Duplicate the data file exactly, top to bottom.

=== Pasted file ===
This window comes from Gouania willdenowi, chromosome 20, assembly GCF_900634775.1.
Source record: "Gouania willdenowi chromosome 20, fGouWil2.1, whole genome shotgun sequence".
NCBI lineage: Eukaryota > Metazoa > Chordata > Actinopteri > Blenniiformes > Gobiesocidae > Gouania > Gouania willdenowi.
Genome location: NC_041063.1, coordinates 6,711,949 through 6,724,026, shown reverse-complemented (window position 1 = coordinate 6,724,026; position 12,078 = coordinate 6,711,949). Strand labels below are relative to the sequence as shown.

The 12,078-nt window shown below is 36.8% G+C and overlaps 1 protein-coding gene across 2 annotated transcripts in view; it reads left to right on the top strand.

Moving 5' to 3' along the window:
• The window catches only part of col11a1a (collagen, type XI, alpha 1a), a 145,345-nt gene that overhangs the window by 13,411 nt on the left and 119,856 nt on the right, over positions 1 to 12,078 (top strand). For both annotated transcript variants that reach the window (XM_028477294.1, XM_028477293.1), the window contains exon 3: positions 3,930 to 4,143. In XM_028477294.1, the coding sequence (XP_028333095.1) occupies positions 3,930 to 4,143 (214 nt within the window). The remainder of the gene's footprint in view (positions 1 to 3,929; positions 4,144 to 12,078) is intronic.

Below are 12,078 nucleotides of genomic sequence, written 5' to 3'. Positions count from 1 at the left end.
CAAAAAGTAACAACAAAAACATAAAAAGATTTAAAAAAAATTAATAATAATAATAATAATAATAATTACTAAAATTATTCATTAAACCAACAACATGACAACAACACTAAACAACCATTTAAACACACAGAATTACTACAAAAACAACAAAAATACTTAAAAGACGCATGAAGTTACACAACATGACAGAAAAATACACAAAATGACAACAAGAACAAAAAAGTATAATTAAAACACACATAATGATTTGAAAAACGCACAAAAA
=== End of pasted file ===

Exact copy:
This window comes from Gouania willdenowi, chromosome 20, assembly GCF_900634775.1.
Source record: "Gouania willdenowi chromosome 20, fGouWil2.1, whole genome shotgun sequence".
NCBI lineage: Eukaryota > Metazoa > Chordata > Actinopteri > Blenniiformes > Gobiesocidae > Gouania > Gouania willdenowi.
Genome location: NC_041063.1, coordinates 6,711,949 through 6,724,026, shown reverse-complemented (window position 1 = coordinate 6,724,026; position 12,078 = coordinate 6,711,949). Strand labels below are relative to the sequence as shown.

The 12,078-nt window shown below is 36.8% G+C and overlaps 1 protein-coding gene across 2 annotated transcripts in view; it reads left to right on the top strand.

Moving 5' to 3' along the window:
• The window catches only part of col11a1a (collagen, type XI, alpha 1a), a 145,345-nt gene that overhangs the window by 13,411 nt on the left and 119,856 nt on the right, over positions 1 to 12,078 (top strand). For both annotated transcript variants that reach the window (XM_028477294.1, XM_028477293.1), the window contains exon 3: positions 3,930 to 4,143. In XM_028477294.1, the coding sequence (XP_028333095.1) occupies positions 3,930 to 4,143 (214 nt within the window). The remainder of the gene's footprint in view (positions 1 to 3,929; positions 4,144 to 12,078) is intronic.

Below are 12,078 nucleotides of genomic sequence, written 5' to 3'. Positions count from 1 at the left end.
CAAAAAGTAACAACAAAAACATAAAAAGATTTAAAAAAAATTAATAATAATAATAATAATAATAATTACTAAAATTATTCATTAAACCAACAACATGACAACAACACTAAACAACCATTTAAACACACAGAATTACTACAAAAACAACAAAAATACTTAAAAGACGCATGAAGTTACACAACATGACAGAAAAATACACAAAATGACAACAAGAACAAAAAAGTATAATTAAAACACACATAATGATTTGAAAAACGCACAAAAA